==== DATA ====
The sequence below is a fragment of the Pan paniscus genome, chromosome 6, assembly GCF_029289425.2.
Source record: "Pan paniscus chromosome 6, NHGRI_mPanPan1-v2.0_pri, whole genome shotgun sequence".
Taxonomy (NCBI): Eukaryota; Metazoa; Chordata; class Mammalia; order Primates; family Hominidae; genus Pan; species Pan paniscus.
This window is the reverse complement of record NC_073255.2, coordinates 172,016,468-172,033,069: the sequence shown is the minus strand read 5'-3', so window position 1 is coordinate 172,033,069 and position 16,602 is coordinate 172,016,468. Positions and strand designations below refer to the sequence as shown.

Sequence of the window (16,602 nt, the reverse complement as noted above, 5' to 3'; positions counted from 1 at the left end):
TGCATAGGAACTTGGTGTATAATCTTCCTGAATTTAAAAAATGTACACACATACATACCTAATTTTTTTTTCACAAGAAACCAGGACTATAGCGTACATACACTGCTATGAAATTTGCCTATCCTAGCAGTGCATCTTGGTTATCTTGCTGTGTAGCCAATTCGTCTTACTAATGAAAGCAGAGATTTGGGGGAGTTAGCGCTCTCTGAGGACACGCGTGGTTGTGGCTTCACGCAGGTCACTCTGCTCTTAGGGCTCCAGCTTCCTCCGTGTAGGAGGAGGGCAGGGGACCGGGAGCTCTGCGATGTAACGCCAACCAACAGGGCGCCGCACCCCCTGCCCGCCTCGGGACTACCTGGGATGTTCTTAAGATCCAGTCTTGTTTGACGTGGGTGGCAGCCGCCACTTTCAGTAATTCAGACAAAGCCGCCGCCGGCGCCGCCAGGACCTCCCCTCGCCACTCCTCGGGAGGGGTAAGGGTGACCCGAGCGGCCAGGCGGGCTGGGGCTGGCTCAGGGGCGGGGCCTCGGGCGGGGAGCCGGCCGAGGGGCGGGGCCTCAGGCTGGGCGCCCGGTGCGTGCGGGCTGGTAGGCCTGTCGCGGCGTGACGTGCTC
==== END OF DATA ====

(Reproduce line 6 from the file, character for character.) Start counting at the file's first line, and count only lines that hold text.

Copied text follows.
TGCATAGGAACTTGGTGTATAATCTTCCTGAATTTAAAAAATGTACACACATACATACCTAATTTTTTTTTCACAAGAAACCAGGACTATAGCGTACATACACTGCTATGAAATTTGCCTATCCTAGCAGTGCATCTTGGTTATCTTGCTGTGTAGCCAATTCGTCTTACTAATGAAAGCAGAGATTTGGGGGAGTTAGCGCTCTCTGAGGACACGCGTGGTTGTGGCTTCACGCAGGTCACTCTGCTCTTAGGGCTCCAGCTTCCTCCGTGTAGGAGGAGGGCAGGGGACCGGGAGCTCTGCGATGTAACGCCAACCAACAGGGCGCCGCACCCCCTGCCCGCCTCGGGACTACCTGGGATGTTCTTAAGATCCAGTCTTGTTTGACGTGGGTGGCAGCCGCCACTTTCAGTAATTCAGACAAAGCCGCCGCCGGCGCCGCCAGGACCTCCCCTCGCCACTCCTCGGGAGGGGTAAGGGTGACCCGAGCGGCCAGGCGGGCTGGGGCTGGCTCAGGGGCGGGGCCTCGGGCGGGGAGCCGGCCGAGGGGCGGGGCCTCAGGCTGGGCGCCCGGTGCGTGCGGGCTGGTAGGCCTGTCGCGGCGTGACGTGCTC